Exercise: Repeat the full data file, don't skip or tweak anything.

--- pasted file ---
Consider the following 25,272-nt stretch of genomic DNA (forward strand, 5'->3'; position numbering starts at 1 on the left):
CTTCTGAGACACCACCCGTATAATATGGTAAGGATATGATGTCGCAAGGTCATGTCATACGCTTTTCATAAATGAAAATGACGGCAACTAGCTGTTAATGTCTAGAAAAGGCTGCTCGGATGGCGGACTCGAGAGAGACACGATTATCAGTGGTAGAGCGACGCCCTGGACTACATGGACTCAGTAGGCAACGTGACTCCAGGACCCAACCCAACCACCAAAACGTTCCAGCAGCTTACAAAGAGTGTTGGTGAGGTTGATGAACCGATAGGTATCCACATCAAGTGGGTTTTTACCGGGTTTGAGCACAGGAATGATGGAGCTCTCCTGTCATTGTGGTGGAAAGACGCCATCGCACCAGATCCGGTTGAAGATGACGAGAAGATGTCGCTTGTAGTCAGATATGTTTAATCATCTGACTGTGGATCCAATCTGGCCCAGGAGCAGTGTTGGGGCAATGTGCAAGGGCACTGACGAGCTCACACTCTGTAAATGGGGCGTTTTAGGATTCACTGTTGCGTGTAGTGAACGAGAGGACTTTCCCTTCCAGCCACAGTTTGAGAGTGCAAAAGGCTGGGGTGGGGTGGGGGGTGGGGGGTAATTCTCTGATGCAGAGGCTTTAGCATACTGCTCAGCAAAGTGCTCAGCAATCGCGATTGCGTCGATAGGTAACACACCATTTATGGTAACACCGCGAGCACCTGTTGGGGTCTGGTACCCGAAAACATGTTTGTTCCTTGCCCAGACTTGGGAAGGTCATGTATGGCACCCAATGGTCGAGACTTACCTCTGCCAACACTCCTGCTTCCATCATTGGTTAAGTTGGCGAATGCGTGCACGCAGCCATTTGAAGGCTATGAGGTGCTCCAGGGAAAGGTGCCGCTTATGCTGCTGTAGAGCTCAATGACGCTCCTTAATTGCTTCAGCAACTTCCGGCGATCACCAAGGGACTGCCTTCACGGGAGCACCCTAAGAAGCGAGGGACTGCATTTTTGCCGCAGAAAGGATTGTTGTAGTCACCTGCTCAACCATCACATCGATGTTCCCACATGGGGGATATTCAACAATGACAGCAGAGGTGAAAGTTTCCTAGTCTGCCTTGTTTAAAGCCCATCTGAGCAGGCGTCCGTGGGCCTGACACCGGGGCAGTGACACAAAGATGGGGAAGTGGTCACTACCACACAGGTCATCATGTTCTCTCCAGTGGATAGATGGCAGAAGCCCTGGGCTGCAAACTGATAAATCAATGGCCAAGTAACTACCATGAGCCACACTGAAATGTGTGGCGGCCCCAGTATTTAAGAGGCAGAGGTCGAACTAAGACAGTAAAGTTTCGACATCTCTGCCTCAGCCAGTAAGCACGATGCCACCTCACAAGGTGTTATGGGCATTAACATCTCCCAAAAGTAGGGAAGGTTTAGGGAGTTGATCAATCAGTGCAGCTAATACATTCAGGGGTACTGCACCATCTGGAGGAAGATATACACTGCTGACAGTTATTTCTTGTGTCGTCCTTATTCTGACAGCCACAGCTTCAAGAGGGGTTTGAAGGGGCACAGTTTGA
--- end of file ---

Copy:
Consider the following 25,272-nt stretch of genomic DNA (forward strand, 5'->3'; position numbering starts at 1 on the left):
CTTCTGAGACACCACCCGTATAATATGGTAAGGATATGATGTCGCAAGGTCATGTCATACGCTTTTCATAAATGAAAATGACGGCAACTAGCTGTTAATGTCTAGAAAAGGCTGCTCGGATGGCGGACTCGAGAGAGACACGATTATCAGTGGTAGAGCGACGCCCTGGACTACATGGACTCAGTAGGCAACGTGACTCCAGGACCCAACCCAACCACCAAAACGTTCCAGCAGCTTACAAAGAGTGTTGGTGAGGTTGATGAACCGATAGGTATCCACATCAAGTGGGTTTTTACCGGGTTTGAGCACAGGAATGATGGAGCTCTCCTGTCATTGTGGTGGAAAGACGCCATCGCACCAGATCCGGTTGAAGATGACGAGAAGATGTCGCTTGTAGTCAGATATGTTTAATCATCTGACTGTGGATCCAATCTGGCCCAGGAGCAGTGTTGGGGCAATGTGCAAGGGCACTGACGAGCTCACACTCTGTAAATGGGGCGTTTTAGGATTCACTGTTGCGTGTAGTGAACGAGAGGACTTTCCCTTCCAGCCACAGTTTGAGAGTGCAAAAGGCTGGGGTGGGGTGGGGGGTGGGGGGTAATTCTCTGATGCAGAGGCTTTAGCATACTGCTCAGCAAAGTGCTCAGCAATCGCGATTGCGTCGATAGGTAACACACCATTTATGGTAACACCGCGAGCACCTGTTGGGGTCTGGTACCCGAAAACATGTTTGTTCCTTGCCCAGACTTGGGAAGGTCATGTATGGCACCCAATGGTCGAGACTTACCTCTGCCAACACTCCTGCTTCCATCATTGGTTAAGTTGGCGAATGCGTGCACGCAGCCATTTGAAGGCTATGAGGTGCTCCAGGGAAAGGTGCCGCTTATGCTGCTGTAGAGCTCAATGACGCTCCTTAATTGCTTCAGCAACTTCCGGCGATCACCAAGGGACTGCCTTCACGGGAGCACCCTAAGAAGCGAGGGACTGCATTTTTGCCGCAGAAAGGATTGTTGTAGTCACCTGCTCAACCATCACATCGATGTTCCCACATGGGGGATATTCAACAATGACAGCAGAGGTGAAAGTTTCCTAGTCTGCCTTGTTTAAAGCCCATCTGAGCAGGCGTCCGTGGGCCTGACACCGGGGCAGTGACACAAAGATGGGGAAGTGGTCACTACCACACAGGTCATCATGTTCTCTCCAGTGGATAGATGGCAGAAGCCCTGGGCTGCAAACTGATAAATCAATGGCCAAGTAACTACCATGAGCCACACTGAAATGTGTGGCGGCCCCAGTATTTAAGAGGCAGAGGTCGAACTAAGACAGTAAAGTTTCGACATCTCTGCCTCAGCCAGTAAGCACGATGCCACCTCACAAGGTGTTATGGGCATTAACATCTCCCAAAAGTAGGGAAGGTTTAGGGAGTTGATCAATCAGTGCAGCTAATACATTCAGGGGTACTGCACCATCTGGAGGAAGATATACACTGCTGACAGTTATTTCTTGTGTCGTCCTTATTCTGACAGCCACAGCTTCAAGAGGGGTTTGAAGGGGCACAGTTTGA